CFED Scorecard

Financial Assets & Income

Outcome Measures

Income Poverty Rate

Asset Poverty Rate

Asset Poverty by Race

Asset Poverty by Gender

Asset Poverty by Family Structure

Liquid Asset Poverty Rate

Liquid Asset Poverty by Race

Liquid Asset Poverty by Gender

Liquid Asset Poverty by Family Structure

Extreme Asset Poverty Rate

Net Worth

Net Worth by Race

Net Worth by Income

Net Worth by Gender

Net Worth by Family Structure

Unbanked Households

Underbanked Households

Households with Savings Accounts

Consumers with Subprime Credit

Borrowers 90+ Days Overdue

Average Credit Card Debt

Bankruptcy Rate

Policy Priorities

Tax Credits for Working Families

State IDA Program Support

Lifting Asset Limits in Public Benefit Programs

Protections from Predatory Short-Term Loans

Additional Policies

Income Tax Threshold

Tax Burden by Income

Prize-Linked Savings

Paperless Payday

Trend Indicators

Change in Net Worth

Change in Asset Poverty

Change in Liquid Asset Poverty

Change in Consumers with Subprime Credit

Change in Average Credit Card Debt

Businesses & Jobs

Housing & Homeownership

Health Care

Education

CFED Assets & Opportunity Scorecard

Asset Poverty Rate

Reports & Graphics

Definition

Percentage of households without sufficient net worth to subsist at the poverty level for three months in the absence of income, 2010.

The threshold used to determine the asset poverty rate varies by family size. A family of four with net worth less than $5,763 in 2012 is asset poor.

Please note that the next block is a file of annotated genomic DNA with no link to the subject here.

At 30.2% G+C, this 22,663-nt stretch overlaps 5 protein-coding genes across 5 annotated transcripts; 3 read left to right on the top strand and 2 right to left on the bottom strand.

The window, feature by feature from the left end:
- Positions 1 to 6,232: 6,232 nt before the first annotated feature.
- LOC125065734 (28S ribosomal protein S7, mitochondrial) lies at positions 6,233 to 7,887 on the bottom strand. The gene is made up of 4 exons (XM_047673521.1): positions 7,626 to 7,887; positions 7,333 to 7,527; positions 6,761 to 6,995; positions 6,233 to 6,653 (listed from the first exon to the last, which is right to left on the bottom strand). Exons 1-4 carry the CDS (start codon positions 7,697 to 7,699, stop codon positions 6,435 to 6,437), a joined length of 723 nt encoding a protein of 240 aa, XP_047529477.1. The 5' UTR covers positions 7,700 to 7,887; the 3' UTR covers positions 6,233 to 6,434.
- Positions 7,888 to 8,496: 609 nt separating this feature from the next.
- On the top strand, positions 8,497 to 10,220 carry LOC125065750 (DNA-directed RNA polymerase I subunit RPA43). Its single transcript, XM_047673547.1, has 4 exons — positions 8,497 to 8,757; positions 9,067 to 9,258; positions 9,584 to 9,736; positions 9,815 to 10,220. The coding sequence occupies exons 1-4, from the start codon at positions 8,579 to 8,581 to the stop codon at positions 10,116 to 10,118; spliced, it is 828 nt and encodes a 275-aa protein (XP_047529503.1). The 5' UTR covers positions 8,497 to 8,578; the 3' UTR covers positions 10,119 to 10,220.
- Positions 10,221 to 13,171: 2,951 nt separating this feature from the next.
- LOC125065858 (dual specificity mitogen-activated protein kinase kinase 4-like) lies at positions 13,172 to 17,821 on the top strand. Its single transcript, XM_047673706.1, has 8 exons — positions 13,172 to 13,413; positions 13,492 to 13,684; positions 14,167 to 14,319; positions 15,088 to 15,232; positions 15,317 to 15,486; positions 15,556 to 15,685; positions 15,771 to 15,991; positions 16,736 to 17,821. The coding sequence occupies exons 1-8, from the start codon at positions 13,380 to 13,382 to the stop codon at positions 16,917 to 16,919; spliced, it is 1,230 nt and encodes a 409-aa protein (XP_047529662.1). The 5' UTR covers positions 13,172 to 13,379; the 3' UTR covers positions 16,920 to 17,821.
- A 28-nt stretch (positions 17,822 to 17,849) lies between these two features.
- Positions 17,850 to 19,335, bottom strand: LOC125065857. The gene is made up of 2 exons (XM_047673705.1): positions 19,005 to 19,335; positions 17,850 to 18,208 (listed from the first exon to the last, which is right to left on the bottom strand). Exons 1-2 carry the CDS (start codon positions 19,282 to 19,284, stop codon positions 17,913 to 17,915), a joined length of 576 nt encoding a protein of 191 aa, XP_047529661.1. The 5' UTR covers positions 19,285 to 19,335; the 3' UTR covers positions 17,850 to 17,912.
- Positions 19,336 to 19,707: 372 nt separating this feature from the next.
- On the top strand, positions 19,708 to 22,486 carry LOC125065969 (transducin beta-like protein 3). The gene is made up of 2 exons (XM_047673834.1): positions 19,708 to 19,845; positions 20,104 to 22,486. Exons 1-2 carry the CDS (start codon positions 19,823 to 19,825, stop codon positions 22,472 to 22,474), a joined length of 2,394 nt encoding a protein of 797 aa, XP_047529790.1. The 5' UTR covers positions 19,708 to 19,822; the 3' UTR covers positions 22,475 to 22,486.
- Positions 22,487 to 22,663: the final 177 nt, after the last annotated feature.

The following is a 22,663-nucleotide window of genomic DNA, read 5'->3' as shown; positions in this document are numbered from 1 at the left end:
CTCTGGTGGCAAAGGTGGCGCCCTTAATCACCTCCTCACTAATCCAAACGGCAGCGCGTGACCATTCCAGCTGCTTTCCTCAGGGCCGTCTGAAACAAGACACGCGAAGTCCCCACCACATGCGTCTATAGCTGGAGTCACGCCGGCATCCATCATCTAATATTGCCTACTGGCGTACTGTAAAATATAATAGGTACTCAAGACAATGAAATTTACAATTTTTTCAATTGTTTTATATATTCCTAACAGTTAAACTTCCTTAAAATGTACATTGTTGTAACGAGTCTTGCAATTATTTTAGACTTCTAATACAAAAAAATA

Data are point estimates produced from a national survey with relatively small samples for some states, which can result in imprecise estimates and ranks. States are not ranked on this measure because estimates are too imprecise to say with confidence how the state compares to other states. For more information on how we measured precision and to download margin of error data for each state, see  here.

Description

This measure expands the notion of poverty to include how much of a financial cushion a household has to weather financial crises such as a job loss, medical emergency or the need to fix a car. Three months’ of living expenses at the poverty level is a conservative cushion for a family that loses its income, and asset poverty includes durable assets, such as a home or business, that would need to be liquidated to cover day-to-day needs. Even with this conservative definition, asset poverty exceeds income poverty in all states and the District of Columbia except for West Virginia.

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Asset Poverty Rate

StateAsset Poverty Rate (%)
United States  26.0% 
Alabama  21.2% 
Alaska  — 
Arizona  30.0% 
Arkansas  28.4% 
California  29.9% 
Colorado  26.3% 
Connecticut  23.5% 
Delaware  23.8% *
District of Columbia  30.3% 
Florida  29.6% 
Georgia  29.3% 
Hawaii  14.6% *
Idaho  31.9% *
Illinois  26.4% 
Indiana  22.9% 
Iowa  22.8% 
Kansas  22.2% 
Kentucky  23.7% 
Louisiana  26.1% 
Maine  22.9% 
Maryland  22.8% 
Massachusetts  27.1% 
Michigan  25.8% 
Minnesota  19.3% 
Mississippi  29.5% 
Missouri  22.2% 
Montana  25.5% *
Nebraska  21.1% 
Nevada  43.9% 
New Hampshire  21.0% 
New Jersey  26.0% 
New Mexico  26.0% 
New York  32.9% 
North Carolina  26.8% 
North Dakota  — 
Ohio  26.3% 
Oklahoma  23.4% 
Oregon  24.1% 
Pennsylvania  19.6% 
Rhode Island  27.2% 
South Carolina  23.9% 
South Dakota  26.6% *
Tennessee  23.0% 
Texas  25.9% 
Utah  23.1% 
Vermont  20.6% 
Virginia  17.7% 
Washington  23.2% 
West Virginia  15.5% 
Wisconsin  21.4% 
Wyoming  21.5% *

Source

Survey of Income and Program Participation, 2008 Panel, Wave 7. Washington, DC: U.S. Department of Commerce, Census Bureau, 2010. Data calculated by the Bay Area Council Economic Institute.

Footnotes

* Indicates that the margin of error is greater than 25% of the estimate, and as such, this estimate is too imprecise to rank. Caution should be used when using this data.

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